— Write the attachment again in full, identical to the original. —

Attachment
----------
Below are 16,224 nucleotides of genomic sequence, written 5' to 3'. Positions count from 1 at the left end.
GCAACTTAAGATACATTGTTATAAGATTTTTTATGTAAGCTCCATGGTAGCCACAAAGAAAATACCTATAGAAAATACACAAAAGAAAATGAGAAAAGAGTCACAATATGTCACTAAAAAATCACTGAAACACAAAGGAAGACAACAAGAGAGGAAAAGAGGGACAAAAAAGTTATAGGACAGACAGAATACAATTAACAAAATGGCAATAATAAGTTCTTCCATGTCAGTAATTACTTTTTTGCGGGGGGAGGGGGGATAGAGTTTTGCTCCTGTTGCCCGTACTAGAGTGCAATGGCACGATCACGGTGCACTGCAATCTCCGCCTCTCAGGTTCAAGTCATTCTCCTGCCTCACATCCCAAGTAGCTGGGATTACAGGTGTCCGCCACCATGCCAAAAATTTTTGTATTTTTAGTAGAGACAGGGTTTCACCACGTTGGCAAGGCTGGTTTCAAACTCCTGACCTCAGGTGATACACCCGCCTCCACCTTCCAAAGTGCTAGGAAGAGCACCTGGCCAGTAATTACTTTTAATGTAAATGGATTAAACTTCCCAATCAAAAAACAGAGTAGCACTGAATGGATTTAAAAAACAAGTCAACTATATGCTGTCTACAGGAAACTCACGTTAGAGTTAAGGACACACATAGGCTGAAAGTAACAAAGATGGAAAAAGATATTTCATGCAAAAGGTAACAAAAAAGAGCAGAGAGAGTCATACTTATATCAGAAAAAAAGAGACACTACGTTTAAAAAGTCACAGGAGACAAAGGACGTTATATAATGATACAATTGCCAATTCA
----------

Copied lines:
Below are 16,224 nucleotides of genomic sequence, written 5' to 3'. Positions count from 1 at the left end.
GCAACTTAAGATACATTGTTATAAGATTTTTTATGTAAGCTCCATGGTAGCCACAAAGAAAATACCTATAGAAAATACACAAAAGAAAATGAGAAAAGAGTCACAATATGTCACTAAAAAATCACTGAAACACAAAGGAAGACAACAAGAGAGGAAAAGAGGGACAAAAAAGTTATAGGACAGACAGAATACAATTAACAAAATGGCAATAATAAGTTCTTCCATGTCAGTAATTACTTTTTTGCGGGGGGAGGGGGGATAGAGTTTTGCTCCTGTTGCCCGTACTAGAGTGCAATGGCACGATCACGGTGCACTGCAATCTCCGCCTCTCAGGTTCAAGTCATTCTCCTGCCTCACATCCCAAGTAGCTGGGATTACAGGTGTCCGCCACCATGCCAAAAATTTTTGTATTTTTAGTAGAGACAGGGTTTCACCACGTTGGCAAGGCTGGTTTCAAACTCCTGACCTCAGGTGATACACCCGCCTCCACCTTCCAAAGTGCTAGGAAGAGCACCTGGCCAGTAATTACTTTTAATGTAAATGGATTAAACTTCCCAATCAAAAAACAGAGTAGCACTGAATGGATTTAAAAAACAAGTCAACTATATGCTGTCTACAGGAAACTCACGTTAGAGTTAAGGACACACATAGGCTGAAAGTAACAAAGATGGAAAAAGATATTTCATGCAAAAGGTAACAAAAAAGAGCAGAGAGAGTCATACTTATATCAGAAAAAAAGAGACACTACGTTTAAAAAGTCACAGGAGACAAAGGACGTTATATAATGATACAATTGCCAATTCA